so commonn as the fall of a leaf; to reflect, for
instance, that; gnaritation regulates the planets
in their orbits, and attracts the tipe grain of
wheat to the soil in which it is to irow' that
capillary attractionn, which furnishes it with
moisture and enables it to become aliving plant,
is also. i active operation at the sources of the
Mighty Amaon and Mi~siesippi; that. the ex-
pansive properties of heat account for athfury
of the tornado and the swelling ef a6ud'rthat
the same propertyrTesidi in n intense ..old,
raises in the Ardtio regions monntins ;of ice,
and in temperate climate occasions the fll of



a leaf; that the law of evaporation charges the
atmosphere with clouds, and ripens a filbert;
that the condensation of vapour brought in
contact with a cold surface heightens the gla-
ciers of the Alps, and decorates a blade of
grass with crystal globes. These are all in-
controvertible facts, and should confirm us in
our belief in the wisdom and omnipotence of
Him who alone can, with the same instruments
of His will, produce effects seemingly so dif-
ferent, yet all equally beyond our skill to imi-
tate; it being alike out of our power to stay
the moon in her orbit and to suspend the law
which draws a leaf to the ground-to create
a foaming torrent, or to give life to a grain of
unorganised matter.
It is a fact worthy of note, that fallen leaves
and the dead branches of trees, if kept dry,
*illremain sound, and preserve their shape for


an indefinite period, but that, if exposed to the
natural changes of weather, they will soon decay.
Plants, for instance, which have been dried by
the botanist, and stored away in his herbarium,
require only to be protected from damp and
insects, in which case they will remain un-
altered for a great number of years. In like
manner, the beams and rafters of houses retain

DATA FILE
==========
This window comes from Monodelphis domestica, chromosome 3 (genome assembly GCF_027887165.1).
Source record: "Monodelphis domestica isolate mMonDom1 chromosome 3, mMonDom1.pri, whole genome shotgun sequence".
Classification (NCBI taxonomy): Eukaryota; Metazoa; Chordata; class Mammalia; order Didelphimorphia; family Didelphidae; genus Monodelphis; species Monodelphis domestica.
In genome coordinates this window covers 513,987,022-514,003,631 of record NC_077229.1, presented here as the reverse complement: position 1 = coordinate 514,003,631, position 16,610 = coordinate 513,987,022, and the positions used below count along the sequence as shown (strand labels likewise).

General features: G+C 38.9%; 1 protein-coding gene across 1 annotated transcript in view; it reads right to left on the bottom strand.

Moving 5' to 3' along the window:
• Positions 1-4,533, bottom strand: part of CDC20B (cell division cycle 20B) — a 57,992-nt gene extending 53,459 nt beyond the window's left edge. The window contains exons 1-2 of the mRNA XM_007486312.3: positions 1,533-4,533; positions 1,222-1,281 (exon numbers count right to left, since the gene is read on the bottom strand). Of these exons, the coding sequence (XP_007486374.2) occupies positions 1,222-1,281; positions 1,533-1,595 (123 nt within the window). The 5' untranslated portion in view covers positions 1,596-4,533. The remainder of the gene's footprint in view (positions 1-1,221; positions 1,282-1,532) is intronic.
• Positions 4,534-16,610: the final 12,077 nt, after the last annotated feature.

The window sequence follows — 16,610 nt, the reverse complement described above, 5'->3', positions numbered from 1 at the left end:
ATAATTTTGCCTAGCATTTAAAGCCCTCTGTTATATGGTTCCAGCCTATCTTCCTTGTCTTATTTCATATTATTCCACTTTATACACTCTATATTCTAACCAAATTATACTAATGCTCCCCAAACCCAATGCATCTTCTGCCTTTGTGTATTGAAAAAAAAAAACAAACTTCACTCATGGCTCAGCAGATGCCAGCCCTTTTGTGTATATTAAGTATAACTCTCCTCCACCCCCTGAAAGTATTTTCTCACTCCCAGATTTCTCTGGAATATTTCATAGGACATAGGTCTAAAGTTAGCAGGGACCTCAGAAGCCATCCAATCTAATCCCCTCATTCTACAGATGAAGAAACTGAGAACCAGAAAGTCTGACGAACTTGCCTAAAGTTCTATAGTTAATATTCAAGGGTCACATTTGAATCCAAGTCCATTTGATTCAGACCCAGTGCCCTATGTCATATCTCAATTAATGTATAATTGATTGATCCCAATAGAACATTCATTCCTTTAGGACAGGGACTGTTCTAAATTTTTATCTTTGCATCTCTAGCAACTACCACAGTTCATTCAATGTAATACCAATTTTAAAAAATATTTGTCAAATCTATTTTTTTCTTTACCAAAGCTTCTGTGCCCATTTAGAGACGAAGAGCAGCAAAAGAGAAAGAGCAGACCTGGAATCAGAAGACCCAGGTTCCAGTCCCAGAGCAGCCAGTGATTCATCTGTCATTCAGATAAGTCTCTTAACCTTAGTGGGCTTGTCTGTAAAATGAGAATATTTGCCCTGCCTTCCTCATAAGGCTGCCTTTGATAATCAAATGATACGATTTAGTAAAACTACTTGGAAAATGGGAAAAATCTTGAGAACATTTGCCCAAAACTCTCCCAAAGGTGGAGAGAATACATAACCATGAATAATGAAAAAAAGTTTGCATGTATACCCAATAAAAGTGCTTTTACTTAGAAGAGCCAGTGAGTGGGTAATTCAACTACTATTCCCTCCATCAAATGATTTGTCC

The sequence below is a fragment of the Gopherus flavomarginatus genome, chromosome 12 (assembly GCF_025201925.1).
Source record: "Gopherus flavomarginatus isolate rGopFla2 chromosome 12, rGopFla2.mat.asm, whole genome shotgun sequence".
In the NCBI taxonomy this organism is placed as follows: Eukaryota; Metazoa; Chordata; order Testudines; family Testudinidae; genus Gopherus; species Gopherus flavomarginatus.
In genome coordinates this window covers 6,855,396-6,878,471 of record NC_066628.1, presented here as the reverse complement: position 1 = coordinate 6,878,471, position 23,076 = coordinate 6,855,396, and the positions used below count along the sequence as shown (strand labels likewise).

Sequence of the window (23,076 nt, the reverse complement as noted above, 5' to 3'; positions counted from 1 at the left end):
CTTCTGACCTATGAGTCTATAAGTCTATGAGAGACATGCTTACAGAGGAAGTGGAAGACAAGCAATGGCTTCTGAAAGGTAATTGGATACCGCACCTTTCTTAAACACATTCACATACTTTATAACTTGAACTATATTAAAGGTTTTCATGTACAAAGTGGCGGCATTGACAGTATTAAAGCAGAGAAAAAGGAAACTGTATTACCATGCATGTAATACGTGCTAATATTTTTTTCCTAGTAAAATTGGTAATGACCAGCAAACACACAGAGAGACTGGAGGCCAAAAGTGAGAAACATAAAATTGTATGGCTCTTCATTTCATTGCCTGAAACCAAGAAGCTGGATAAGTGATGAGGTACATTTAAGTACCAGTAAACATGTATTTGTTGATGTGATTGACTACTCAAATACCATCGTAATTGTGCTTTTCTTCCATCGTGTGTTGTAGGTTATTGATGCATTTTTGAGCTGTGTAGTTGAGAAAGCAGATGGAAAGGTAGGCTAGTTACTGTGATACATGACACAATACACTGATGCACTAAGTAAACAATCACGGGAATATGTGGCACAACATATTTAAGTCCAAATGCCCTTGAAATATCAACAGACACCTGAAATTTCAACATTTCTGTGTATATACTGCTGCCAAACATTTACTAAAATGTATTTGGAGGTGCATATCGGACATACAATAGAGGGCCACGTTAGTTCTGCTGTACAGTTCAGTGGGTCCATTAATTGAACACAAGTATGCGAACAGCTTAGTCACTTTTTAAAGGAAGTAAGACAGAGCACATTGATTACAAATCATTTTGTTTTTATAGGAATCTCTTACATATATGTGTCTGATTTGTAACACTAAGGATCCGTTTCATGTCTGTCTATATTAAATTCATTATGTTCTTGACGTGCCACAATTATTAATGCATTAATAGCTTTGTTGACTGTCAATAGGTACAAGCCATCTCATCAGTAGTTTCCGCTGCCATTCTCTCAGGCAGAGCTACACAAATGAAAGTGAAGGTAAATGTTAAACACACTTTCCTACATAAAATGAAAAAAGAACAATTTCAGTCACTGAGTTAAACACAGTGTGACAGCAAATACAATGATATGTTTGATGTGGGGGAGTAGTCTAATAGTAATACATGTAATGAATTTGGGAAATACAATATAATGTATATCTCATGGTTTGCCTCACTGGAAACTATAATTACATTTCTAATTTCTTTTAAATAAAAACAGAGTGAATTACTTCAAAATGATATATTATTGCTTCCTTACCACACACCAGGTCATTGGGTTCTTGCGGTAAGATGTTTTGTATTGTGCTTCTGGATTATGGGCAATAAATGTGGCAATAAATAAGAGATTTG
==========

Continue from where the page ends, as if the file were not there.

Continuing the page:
their hardness and solidity for a very long
time-hundreds of years, perhaps. The ceiling
of Westminster Hall is as perfect as when first
built, though it dates back far more than three
hundred years. It is even yet more remarkable
that the durability of timber is also promoted
by complete and continued immersion in water
or damp earth. For example, the foundation on
which the stone piers of old London Bridge were
laid, consisted of huge piers of timber, which,
when taken up, were found to be perfectly sound,



though they must have been driven upwards
of six hundred years. I clearing the channel
at Brundisium, in Ily, the workmen have
drawn up many of the oak piles that were
driven in. by Julius Cesar.' They are small
oaks stripped of their bark, and still as fresh
as if they had been cut only a month, though
buried above eight en centuries seven feet
under the sand. These piles were driven in
by Caesar to block upPompey's feet. In many
parts of Ireland, trunks of fir-trees are found
imbedded in peat. many feet under ground,
where; they, must have lain for many hundreds
of years. So little are they injurd, that they
are not only used a ftowood, burning brightly
and with a resinous odou, :but are employed as
a building material, and for may purposes are

' Forest Tmees of Britain," vol. i. p. 54.




preferred to any other wood.' Had the same
0 timber been converted into garden palings, and
left unprotected by paint from atmospheric
influences, it would in a sort time have been
in a state of decay.
We may conclude, then, thatW vegetable
matter generally, if kept perfectly. dry or con-
tinuously wet, will remaop sound for a long
period, and thus eminently subserys the pur-
poses of human. industry. But what would
be the consequence if this samedurability ex-
tended to the boughs, twigs, and leaves of trees,
torn off by the wind or other natural agency,
with which the surface of the ground. i annually
strewed? There would be a constant acct-
mulation of useless vegetable matter, the soil
would be exhausted of its nutritive properties,
the trees themselves would dwindle away and
1 "Forest Trees of Britain," vol. ii. p. 858.

" _TP-- '7P% r~w%-4VPW, v'"R G -


perish, and the desolation would be perpetual,
because the soil would have no means of re-
newal. But, inasmuch as it is the law of
Nature that dead vegetable matter, when ex-
posed to alternations of wet and drought, shall
speedily decay, if the trunk of a tree be pro-
strated by the blast, or felled by the hand of
man, and suffered to remain on the ground,
rain and sunshine will cooperate to convert it
into nourishment for the trees by which it is
surrounded; if a mere twig be broken off, the
process of decay is promoted by the ordinary
changes of the weather; is it a leaf that has
fallen, it is not suffered long to number the
ground, but is converted by the same agency
into a particle of useful mould.
These effects are produced by various in-
struments : by frost, which causes the moisture
contained in the substance of the wood or leaf



to expand, until the vessels burst; by insects,
which either devour them bodily, or perforate
them with holes, thus admitting additional
moisture; and by fIngi, growing vegetables,
which prefer to feed on decaying vegetable
matter rather than that which has actually